D Is For Direct Mail
Direct Mail, otherwise known as sending letters through the post to prospective customers is now pretty much a dying art. By many business owners, sending letters has been replaced by emails – can’t say I blame them really. After all, emails are cheaper, quicker and you can see who has opened it and read it. Why wouldn’t you use emails?
But, there are still some business owners who do use direct mail as a marketing technique. The school of thought on this one is that since everyone else uses email, their letter might just get read.
And..you know what…that’s not a bad thought really. Their letter is more likely to get read by their prospective customer. But it’s still not likely to get acted upon if it’s boring to read or there is no indication of what happens next.
So, if you are going to send a letter out to your potential customers, how can you make sure that someone reading it does take action?
Well, as with anything else that you write, you need to put yourself in your potential customer’s shoes and think about what problems, frustrations and issues they have about your product or service. What keeps them up at night? What problems are they trying to solve when they buy from you?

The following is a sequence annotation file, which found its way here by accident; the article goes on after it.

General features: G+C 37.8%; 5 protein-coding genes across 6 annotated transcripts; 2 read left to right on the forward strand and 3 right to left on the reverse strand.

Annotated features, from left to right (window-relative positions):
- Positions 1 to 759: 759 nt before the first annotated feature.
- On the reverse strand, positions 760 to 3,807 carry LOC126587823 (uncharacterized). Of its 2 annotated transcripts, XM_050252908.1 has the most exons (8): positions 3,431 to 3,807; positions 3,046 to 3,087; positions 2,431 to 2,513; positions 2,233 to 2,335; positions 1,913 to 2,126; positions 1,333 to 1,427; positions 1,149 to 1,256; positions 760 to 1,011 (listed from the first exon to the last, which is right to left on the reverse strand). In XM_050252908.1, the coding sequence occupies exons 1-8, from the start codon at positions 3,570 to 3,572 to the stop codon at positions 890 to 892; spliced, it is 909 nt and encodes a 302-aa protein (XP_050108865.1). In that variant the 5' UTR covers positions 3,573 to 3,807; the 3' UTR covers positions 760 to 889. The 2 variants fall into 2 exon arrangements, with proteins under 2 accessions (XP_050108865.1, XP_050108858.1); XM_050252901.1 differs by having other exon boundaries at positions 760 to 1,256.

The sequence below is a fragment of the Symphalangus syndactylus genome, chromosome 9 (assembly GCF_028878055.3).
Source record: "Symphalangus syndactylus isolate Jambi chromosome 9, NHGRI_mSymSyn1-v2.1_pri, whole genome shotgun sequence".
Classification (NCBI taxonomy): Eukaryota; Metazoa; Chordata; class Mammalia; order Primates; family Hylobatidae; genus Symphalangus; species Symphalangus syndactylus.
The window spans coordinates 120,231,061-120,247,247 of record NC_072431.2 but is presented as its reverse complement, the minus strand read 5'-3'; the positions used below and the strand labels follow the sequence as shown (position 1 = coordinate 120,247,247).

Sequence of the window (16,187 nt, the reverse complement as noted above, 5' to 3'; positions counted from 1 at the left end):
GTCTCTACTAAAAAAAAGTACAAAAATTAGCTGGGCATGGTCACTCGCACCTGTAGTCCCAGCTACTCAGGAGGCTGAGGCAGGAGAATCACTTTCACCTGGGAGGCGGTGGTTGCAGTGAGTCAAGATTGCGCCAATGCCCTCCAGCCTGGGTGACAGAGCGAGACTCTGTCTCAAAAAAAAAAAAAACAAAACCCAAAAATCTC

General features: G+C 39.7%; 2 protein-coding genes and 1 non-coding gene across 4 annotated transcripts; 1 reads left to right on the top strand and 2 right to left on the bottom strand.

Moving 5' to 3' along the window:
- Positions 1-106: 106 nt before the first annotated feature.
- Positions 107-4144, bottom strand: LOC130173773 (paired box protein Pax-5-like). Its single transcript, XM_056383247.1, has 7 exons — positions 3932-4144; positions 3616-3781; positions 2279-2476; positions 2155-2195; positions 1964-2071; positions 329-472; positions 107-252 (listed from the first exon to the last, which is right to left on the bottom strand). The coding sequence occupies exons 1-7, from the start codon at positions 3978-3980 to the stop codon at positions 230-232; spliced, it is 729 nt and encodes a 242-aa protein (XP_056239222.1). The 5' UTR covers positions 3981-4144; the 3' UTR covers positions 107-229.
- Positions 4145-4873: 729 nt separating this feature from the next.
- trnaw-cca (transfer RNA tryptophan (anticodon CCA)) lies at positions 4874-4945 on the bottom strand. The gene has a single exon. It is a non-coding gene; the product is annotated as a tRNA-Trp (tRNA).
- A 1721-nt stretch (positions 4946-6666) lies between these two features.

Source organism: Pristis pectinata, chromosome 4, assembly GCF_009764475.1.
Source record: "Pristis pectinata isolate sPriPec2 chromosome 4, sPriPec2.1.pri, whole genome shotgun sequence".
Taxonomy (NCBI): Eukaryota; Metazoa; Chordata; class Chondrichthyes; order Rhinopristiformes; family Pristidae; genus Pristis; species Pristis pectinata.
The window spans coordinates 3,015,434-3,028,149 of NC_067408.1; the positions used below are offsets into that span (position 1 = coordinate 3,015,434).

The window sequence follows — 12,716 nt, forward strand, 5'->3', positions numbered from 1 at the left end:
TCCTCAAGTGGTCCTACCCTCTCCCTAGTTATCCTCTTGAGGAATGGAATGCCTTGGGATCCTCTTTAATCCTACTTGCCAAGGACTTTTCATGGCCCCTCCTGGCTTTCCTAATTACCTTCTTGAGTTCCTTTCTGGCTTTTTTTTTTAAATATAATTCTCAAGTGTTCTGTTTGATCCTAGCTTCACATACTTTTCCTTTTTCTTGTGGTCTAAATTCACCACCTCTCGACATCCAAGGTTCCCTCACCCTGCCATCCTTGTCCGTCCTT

Once you know the answers to these questions, you can start to put together your first draft. Sit your imaginary customer down on the sofa next to you and write as if you’re talking to them.
First ask them some questions. You want to know that if your customer answers yes to these questions, your company is the right one for them.
Then tell them what the problem is – you know what their problems are from doing your research before you started writing (you have done that haven’t you?) Again, right as if you’re talking to them and just confirming that the problems you think they have are the ones you can solve.
Once you’ve asked your questions and explained what their problem is, now you’re ready to answer their problems. This is where you should tell them how you can help and more importantly, how their problems will be better once they’ve spoken to you.
Finally, tell them what to do next. Do you want them to call you, email you, book onto a workshop. Be clear on this and remember – only one objective per letter.
Don’t worry if you go over the page or even onto a third or fourth page – some of the best letters I’ve seen have been quite a few pages long.
Then leave your draft for a couple of days and when you come back to it check it for spelling and make it look pretty. Don’t go too mad here, but you might want to add in some bullet points, use colour or make some text larger to stand out. It just helps to break up the text a bit.
Now, here is the important thing. Test your letter. Send it to a small number of people (let’s say 50) and see what happens. If you get a good response (remember 1-2% is about average, so anything more than that and you’re doing well), then start rolling it out to bigger numbers. If you get less than this or no response at all, that means you’re going to need to revise your letter and keep testing until it works for you.
And then…once you do get a letter that works, don’t forget to follow it up with a phone call. Marketing where you send a letter and then follow up always work better than just sending a letter alone.